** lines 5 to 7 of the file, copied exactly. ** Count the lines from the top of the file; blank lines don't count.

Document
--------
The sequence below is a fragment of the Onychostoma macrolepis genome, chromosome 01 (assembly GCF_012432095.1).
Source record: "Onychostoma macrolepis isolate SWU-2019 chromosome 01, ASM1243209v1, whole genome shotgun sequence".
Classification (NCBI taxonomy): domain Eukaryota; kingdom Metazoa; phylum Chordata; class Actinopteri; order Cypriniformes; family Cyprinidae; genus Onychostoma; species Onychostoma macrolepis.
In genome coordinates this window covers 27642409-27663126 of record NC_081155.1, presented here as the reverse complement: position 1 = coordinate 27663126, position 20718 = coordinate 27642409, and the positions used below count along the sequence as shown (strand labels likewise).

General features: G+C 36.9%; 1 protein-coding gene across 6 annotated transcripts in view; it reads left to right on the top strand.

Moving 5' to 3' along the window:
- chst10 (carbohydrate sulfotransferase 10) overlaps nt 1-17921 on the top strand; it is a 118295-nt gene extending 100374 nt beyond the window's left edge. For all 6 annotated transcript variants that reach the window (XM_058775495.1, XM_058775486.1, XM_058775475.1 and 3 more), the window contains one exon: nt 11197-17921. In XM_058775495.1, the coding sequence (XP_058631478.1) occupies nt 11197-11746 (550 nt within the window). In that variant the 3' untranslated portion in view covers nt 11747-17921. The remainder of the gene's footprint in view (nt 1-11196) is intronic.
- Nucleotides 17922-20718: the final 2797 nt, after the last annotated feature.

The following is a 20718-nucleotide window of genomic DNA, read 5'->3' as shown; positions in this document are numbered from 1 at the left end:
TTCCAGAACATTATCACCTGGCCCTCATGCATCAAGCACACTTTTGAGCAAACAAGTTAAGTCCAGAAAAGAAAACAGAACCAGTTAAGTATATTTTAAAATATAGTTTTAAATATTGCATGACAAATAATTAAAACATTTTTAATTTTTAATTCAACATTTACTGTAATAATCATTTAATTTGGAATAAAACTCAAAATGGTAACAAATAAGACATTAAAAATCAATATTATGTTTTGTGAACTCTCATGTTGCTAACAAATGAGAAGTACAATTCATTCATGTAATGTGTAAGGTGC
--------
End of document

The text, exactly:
General features: G+C 36.9%; 1 protein-coding gene across 6 annotated transcripts in view; it reads left to right on the top strand.

Moving 5' to 3' along the window:
- chst10 (carbohydrate sulfotransferase 10) overlaps nt 1-17921 on the top strand; it is a 118295-nt gene extending 100374 nt beyond the window's left edge. For all 6 annotated transcript variants that reach the window (XM_058775495.1, XM_058775486.1, XM_058775475.1 and 3 more), the window contains one exon: nt 11197-17921. In XM_058775495.1, the coding sequence (XP_058631478.1) occupies nt 11197-11746 (550 nt within the window). In that variant the 3' untranslated portion in view covers nt 11747-17921. The remainder of the gene's footprint in view (nt 1-11196) is intronic.